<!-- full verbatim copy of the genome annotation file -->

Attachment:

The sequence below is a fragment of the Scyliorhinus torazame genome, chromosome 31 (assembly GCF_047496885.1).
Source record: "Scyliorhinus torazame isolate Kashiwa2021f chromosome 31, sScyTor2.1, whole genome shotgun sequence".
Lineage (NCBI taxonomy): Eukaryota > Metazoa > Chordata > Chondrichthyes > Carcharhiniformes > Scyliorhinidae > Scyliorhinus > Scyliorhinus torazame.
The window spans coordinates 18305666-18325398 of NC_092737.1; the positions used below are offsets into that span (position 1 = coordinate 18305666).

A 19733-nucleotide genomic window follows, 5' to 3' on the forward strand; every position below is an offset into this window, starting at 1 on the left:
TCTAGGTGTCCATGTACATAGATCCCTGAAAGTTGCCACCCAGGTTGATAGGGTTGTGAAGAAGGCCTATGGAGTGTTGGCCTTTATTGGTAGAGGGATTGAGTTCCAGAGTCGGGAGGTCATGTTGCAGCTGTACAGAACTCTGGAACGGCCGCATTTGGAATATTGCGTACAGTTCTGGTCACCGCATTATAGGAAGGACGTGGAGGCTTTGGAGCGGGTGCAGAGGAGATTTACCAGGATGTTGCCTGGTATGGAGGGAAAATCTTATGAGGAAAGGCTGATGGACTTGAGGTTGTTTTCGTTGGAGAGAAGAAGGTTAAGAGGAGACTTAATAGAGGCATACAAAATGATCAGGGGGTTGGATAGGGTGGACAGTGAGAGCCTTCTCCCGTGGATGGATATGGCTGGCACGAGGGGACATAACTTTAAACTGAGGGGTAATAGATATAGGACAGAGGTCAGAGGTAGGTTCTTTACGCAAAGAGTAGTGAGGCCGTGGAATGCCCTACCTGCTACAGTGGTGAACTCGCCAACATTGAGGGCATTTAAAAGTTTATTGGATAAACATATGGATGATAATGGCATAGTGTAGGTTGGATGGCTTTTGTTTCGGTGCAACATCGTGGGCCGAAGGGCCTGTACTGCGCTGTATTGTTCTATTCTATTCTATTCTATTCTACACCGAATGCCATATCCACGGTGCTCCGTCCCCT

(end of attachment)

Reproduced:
The sequence below is a fragment of the Scyliorhinus torazame genome, chromosome 31 (assembly GCF_047496885.1).
Source record: "Scyliorhinus torazame isolate Kashiwa2021f chromosome 31, sScyTor2.1, whole genome shotgun sequence".
Lineage (NCBI taxonomy): Eukaryota > Metazoa > Chordata > Chondrichthyes > Carcharhiniformes > Scyliorhinidae > Scyliorhinus > Scyliorhinus torazame.
The window spans coordinates 18305666-18325398 of NC_092737.1; the positions used below are offsets into that span (position 1 = coordinate 18305666).

A 19733-nucleotide genomic window follows, 5' to 3' on the forward strand; every position below is an offset into this window, starting at 1 on the left:
TCTAGGTGTCCATGTACATAGATCCCTGAAAGTTGCCACCCAGGTTGATAGGGTTGTGAAGAAGGCCTATGGAGTGTTGGCCTTTATTGGTAGAGGGATTGAGTTCCAGAGTCGGGAGGTCATGTTGCAGCTGTACAGAACTCTGGAACGGCCGCATTTGGAATATTGCGTACAGTTCTGGTCACCGCATTATAGGAAGGACGTGGAGGCTTTGGAGCGGGTGCAGAGGAGATTTACCAGGATGTTGCCTGGTATGGAGGGAAAATCTTATGAGGAAAGGCTGATGGACTTGAGGTTGTTTTCGTTGGAGAGAAGAAGGTTAAGAGGAGACTTAATAGAGGCATACAAAATGATCAGGGGGTTGGATAGGGTGGACAGTGAGAGCCTTCTCCCGTGGATGGATATGGCTGGCACGAGGGGACATAACTTTAAACTGAGGGGTAATAGATATAGGACAGAGGTCAGAGGTAGGTTCTTTACGCAAAGAGTAGTGAGGCCGTGGAATGCCCTACCTGCTACAGTGGTGAACTCGCCAACATTGAGGGCATTTAAAAGTTTATTGGATAAACATATGGATGATAATGGCATAGTGTAGGTTGGATGGCTTTTGTTTCGGTGCAACATCGTGGGCCGAAGGGCCTGTACTGCGCTGTATTGTTCTATTCTATTCTATTCTATTCTACACCGAATGCCATATCCACGGTGCTCCGTCCCCT